Coit Tower has been an emblem of San Francisco’s skyline since the end of 1933, a slender white concrete column from the top of Telegraph Hill. It is a welcome feature both for visitors as well as the residents. Its observation deck, accessible via the lift, provides 360 degree city- and bay-views (tickets can be purchased in the donation shop), including Golden Gate and the Bay Bridges.
The simple fluted tower is named after Lillie Hitchcock Coit, a wealthy firefighter and eccentric patron. Coit died in 1929, leaving a major legacy “for the purpose of adding to the beauty of the city I have always loved.” The funds were used to create both the tower and a memorial to Coit ‘s beloved volunteer firefighters in nearby Washington Square. Arthur Brown, Jr. architect of the City Hall of San Francisco, designed the structure. Coit Tower was not designed to resemble a fire hose nozzle, in contrast to popular belief.
In 1934, a group of artists employed by the Public Works of Art Project, a precursor to Works Progress Administration ( WPA), painted the murals inside the tower’s base, and depicted life in California during the Depression. When violence erupted in the longshore strike of 1934, some panels were heated by a dispute over the radical content. The tower had to be painted over several months before the frescoes were eventually opened to the public in the fall of 1934, some of the most controversial elements were painted.
Telegraph Hill takes its name from a semaphore telegraph erected at its summit in 1850, which alerts residents to the arrival of ships. In 1876, Pioneer Park was established at the old site of the telegraph station, which surrounds Coit Tower. You can hear the rough chat of the district’s most famous (and noisiest) residents, the parrot flock shown in the movie “The Wild Parrots of Telegraph Hill” of 2005, wanderning along the paths that wind around the tower and down the hill.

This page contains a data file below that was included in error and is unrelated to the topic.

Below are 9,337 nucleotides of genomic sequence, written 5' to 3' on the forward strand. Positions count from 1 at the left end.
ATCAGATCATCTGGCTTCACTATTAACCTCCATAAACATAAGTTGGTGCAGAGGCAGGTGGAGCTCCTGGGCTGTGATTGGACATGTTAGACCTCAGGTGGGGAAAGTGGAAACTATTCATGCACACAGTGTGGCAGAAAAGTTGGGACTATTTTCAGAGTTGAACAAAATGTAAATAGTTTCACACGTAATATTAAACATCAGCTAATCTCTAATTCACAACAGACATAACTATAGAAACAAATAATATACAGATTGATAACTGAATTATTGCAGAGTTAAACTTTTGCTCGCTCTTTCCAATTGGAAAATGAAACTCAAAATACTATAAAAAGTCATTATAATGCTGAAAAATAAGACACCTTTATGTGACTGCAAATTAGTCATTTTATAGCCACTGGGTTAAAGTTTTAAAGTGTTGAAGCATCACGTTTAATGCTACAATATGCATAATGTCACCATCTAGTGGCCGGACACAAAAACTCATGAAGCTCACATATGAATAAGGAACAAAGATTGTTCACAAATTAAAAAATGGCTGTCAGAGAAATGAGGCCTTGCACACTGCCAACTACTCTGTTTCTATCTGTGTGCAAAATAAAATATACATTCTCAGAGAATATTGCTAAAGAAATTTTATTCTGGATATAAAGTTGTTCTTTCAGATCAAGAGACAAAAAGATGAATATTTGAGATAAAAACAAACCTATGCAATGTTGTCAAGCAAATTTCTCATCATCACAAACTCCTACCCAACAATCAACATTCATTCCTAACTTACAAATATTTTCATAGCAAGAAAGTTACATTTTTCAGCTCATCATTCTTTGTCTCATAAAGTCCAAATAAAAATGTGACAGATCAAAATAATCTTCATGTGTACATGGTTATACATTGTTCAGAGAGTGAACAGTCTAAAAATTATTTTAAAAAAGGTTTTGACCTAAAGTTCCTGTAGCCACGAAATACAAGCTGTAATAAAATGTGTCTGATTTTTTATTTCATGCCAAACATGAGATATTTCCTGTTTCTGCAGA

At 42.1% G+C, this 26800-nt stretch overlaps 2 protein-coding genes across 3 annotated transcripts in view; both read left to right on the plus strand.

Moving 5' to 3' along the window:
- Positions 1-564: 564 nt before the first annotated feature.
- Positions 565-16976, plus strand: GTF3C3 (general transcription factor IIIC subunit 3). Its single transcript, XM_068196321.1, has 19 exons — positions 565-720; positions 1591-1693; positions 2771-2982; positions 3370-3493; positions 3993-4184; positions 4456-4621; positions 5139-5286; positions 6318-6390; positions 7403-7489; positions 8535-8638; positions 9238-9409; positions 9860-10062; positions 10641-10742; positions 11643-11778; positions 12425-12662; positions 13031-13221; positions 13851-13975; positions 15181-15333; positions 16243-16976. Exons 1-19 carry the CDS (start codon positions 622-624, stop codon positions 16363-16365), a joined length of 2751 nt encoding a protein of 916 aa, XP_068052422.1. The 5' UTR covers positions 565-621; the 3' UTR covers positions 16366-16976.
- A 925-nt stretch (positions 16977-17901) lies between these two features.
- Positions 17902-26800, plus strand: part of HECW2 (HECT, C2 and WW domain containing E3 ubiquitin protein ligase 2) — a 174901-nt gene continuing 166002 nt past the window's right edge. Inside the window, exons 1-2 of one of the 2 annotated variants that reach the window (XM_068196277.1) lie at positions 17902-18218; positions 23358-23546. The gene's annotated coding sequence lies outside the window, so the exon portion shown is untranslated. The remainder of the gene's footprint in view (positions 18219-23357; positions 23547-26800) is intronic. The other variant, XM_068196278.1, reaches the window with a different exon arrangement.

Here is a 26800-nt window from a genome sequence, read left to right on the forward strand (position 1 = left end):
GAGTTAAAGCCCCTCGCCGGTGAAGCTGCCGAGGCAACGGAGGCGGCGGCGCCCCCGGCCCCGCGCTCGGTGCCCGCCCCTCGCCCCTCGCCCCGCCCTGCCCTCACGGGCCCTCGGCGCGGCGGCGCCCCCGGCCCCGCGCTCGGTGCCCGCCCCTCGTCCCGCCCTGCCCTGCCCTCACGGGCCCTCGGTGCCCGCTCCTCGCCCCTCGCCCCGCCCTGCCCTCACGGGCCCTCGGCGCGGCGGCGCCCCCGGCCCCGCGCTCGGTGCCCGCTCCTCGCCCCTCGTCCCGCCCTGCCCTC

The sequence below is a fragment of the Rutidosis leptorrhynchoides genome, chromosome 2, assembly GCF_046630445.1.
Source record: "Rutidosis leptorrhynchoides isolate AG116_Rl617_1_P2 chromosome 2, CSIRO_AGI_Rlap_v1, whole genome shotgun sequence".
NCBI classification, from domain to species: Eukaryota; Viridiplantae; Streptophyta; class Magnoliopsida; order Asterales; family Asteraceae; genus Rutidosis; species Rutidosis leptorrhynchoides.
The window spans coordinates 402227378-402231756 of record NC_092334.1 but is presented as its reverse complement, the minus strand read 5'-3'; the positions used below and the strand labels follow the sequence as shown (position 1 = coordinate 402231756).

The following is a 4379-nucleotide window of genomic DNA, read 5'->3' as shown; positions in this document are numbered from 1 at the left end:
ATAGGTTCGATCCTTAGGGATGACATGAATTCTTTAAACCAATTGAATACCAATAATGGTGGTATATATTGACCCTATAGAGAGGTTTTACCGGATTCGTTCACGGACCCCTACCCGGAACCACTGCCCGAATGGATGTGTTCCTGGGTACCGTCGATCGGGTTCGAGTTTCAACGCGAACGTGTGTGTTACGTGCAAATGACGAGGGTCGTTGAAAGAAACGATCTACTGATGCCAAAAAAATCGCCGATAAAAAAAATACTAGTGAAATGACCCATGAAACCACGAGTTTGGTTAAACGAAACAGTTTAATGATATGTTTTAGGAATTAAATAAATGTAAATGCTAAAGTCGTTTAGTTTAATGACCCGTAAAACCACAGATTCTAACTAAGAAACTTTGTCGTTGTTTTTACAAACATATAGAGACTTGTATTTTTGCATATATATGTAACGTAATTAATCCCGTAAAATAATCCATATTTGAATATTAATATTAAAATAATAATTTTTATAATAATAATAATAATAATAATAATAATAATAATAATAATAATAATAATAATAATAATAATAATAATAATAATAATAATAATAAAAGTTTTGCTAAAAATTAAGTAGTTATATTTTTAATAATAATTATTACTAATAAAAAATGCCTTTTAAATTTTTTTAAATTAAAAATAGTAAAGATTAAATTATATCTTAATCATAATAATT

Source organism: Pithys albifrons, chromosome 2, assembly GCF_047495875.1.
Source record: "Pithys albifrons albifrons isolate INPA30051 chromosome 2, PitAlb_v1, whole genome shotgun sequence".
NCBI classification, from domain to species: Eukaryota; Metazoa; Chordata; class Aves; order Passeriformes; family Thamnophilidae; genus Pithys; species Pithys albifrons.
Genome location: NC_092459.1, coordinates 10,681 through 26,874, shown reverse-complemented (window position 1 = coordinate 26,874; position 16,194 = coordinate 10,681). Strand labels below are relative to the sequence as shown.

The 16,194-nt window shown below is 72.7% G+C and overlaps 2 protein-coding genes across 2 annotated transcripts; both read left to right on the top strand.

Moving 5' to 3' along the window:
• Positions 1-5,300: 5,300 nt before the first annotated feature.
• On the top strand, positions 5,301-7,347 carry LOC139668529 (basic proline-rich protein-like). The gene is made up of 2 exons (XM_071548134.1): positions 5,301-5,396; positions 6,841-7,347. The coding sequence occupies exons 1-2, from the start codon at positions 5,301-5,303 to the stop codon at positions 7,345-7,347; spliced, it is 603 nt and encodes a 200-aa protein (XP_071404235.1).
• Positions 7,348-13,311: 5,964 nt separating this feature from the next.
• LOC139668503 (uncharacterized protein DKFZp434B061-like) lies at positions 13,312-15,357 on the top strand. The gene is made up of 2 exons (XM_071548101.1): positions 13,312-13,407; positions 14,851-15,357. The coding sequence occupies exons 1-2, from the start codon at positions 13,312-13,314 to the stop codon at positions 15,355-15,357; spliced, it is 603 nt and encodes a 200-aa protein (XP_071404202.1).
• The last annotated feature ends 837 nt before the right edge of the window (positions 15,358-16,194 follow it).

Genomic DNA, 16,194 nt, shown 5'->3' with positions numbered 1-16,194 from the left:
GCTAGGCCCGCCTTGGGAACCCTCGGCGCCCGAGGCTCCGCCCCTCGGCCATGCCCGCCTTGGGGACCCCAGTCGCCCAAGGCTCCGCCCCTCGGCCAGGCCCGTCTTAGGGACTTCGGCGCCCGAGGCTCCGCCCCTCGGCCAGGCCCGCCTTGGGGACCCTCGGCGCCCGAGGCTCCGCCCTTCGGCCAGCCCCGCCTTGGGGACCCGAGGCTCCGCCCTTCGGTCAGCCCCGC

Coit Tower was completed on October 8, 1933, after five years of construction. An additional $7,000 in city funding was provided to complete the design of Arthur Brown, Jr., who was also the architect of the San Francisco City Hall. The tower is a slim white column of concrete, rising from the top of Telegraph Hill on a height of 210 feet (64 m). Visiting the tower, which provides a panoramic view of city and sea, including the Golden Gate and the Sea Bridges, tickets are available at the gift shopping museum. Other views include Lombard Street, Nob Hill, Twin Peaks, Pier 39 and the Financial District.